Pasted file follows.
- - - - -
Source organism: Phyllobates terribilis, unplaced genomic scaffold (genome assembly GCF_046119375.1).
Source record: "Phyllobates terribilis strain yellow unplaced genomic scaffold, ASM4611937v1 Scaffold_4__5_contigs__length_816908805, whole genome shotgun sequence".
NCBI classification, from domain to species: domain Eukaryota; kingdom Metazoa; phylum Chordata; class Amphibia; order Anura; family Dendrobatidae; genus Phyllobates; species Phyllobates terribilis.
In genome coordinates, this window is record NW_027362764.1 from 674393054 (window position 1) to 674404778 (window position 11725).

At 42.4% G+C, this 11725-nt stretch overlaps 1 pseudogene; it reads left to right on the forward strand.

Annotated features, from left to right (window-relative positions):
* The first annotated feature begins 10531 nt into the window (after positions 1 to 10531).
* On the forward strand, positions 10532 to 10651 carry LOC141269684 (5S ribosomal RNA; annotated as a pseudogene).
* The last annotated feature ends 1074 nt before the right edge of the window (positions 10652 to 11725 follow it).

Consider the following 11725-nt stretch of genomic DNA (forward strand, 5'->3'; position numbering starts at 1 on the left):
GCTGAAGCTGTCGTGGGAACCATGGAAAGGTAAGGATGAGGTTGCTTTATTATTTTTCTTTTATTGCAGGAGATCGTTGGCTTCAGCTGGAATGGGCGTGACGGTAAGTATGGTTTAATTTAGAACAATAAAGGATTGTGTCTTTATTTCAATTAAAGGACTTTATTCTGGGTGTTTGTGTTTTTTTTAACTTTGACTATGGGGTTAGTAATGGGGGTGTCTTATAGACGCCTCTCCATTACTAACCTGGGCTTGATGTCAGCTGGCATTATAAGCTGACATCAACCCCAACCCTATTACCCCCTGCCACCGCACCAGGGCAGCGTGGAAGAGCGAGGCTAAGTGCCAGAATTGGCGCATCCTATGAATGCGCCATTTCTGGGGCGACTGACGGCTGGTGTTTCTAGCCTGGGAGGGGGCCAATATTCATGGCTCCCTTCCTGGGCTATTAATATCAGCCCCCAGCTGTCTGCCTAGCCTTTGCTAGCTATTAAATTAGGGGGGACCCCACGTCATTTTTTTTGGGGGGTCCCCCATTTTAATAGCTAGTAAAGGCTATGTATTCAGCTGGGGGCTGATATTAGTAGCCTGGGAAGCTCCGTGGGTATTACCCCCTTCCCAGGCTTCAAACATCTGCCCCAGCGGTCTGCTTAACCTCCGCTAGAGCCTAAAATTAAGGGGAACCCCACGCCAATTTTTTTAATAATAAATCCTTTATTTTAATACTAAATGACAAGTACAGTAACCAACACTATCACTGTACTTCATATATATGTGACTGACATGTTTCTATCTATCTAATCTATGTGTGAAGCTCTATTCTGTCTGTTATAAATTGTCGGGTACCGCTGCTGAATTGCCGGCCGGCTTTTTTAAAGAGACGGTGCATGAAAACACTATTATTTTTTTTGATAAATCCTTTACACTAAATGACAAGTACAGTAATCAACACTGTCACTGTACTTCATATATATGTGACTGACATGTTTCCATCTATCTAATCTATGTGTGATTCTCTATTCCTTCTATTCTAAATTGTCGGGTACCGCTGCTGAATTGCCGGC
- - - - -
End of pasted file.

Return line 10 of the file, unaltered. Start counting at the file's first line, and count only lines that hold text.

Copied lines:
Consider the following 11725-nt stretch of genomic DNA (forward strand, 5'->3'; position numbering starts at 1 on the left):